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Worlington chef told told his family to forget him, inquest hears




A chef who killed himself by running in front of a lorry on the A11 had left a note asking family and friends to “forget about me”, an inquest has heard.

Philip Adams, 32, who had battled depression, and been upset about not seeing more of his young daughter, was struck by the Royal Mail lorry at Chalk Hill, Barton Mills just before 3am on June 7 last year.

An inquest on Tuesday at Suffolk Coroner’s Court in Ipswich heard lorry driver, Richard Barnard, had swerved as Mr Adams appeared in the middle of the road but was unable to avoid an impact.

Philip Adams, 32, of Worlington (27447243)
Philip Adams, 32, of Worlington (27447243)

Mr Adams, who lived and worked at the Worlington Hall Hotel, died at the scene after suffering severe injuries to his skull and chest.

The inquest heard that although Mr Adams, who had turned down the chance of a trial for Lincoln City FC because he wanted to become a chef, had suffered with depression and had debts, there had been no indications that he was at risk of self harm.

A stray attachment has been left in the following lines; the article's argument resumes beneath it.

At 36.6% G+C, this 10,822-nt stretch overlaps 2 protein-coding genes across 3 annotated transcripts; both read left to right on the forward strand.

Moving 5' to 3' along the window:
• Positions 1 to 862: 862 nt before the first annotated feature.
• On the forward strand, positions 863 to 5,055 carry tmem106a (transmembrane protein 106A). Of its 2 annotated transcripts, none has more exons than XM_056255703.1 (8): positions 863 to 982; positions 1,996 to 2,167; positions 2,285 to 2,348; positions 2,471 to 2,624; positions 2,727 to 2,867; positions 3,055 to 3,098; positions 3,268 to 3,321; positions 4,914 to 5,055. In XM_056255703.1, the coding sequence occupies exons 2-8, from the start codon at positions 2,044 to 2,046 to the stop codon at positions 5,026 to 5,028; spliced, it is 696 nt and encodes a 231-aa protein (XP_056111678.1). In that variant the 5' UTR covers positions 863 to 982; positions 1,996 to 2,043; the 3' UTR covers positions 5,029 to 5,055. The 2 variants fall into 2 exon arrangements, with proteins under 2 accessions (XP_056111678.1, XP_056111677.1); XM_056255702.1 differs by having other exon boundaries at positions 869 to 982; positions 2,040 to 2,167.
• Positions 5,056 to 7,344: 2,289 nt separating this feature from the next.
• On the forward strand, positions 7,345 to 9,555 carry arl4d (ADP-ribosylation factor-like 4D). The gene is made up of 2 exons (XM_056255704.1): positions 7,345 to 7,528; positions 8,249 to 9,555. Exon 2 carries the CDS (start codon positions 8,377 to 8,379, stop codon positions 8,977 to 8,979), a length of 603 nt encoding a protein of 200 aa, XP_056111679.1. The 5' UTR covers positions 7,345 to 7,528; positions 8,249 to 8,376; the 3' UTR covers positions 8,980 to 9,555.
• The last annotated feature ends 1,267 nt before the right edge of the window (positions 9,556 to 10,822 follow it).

In a statement, Joanne Hammick, his former partner, and the mother of his young daughter, said that he had taken the job at Worlington to be closer to his daughter in Norfolk. The night he died, Mr Adams had sent Ms Hammick a text message in which he said: “I’m at the end of the road now. One day you will see that all I did was for you.”

Coroner Nigel Parsley said that notes discovered in Mr Adams’ room at the hotel made it clear that he had intended the outcome of his actions. In one he said : “I’m sorry but forget about me. Life is too short to dwell on me.” In another, he spoke of the joy his daughter had brought him but said he did not see enough of her. The inquest heard he had told his mother, Susan, that his job would allow him to pay off his debts within a few months and that he was happy.

Forensic collision investigator, Richard Godden, told the inquest that the area where the collision took place had no normal access for pedestrians, was unlit, and Mr Adams had been wearing dark coloured clothing.

Recording a conclusion of suicide, Mr Parsley said “I don’t think we will ever know why Phil did what he did.”

After the inquest, Mrs Adams said of her son: “He was larger than life. He was an integral part of our family and was much loved and will be really, really missed.”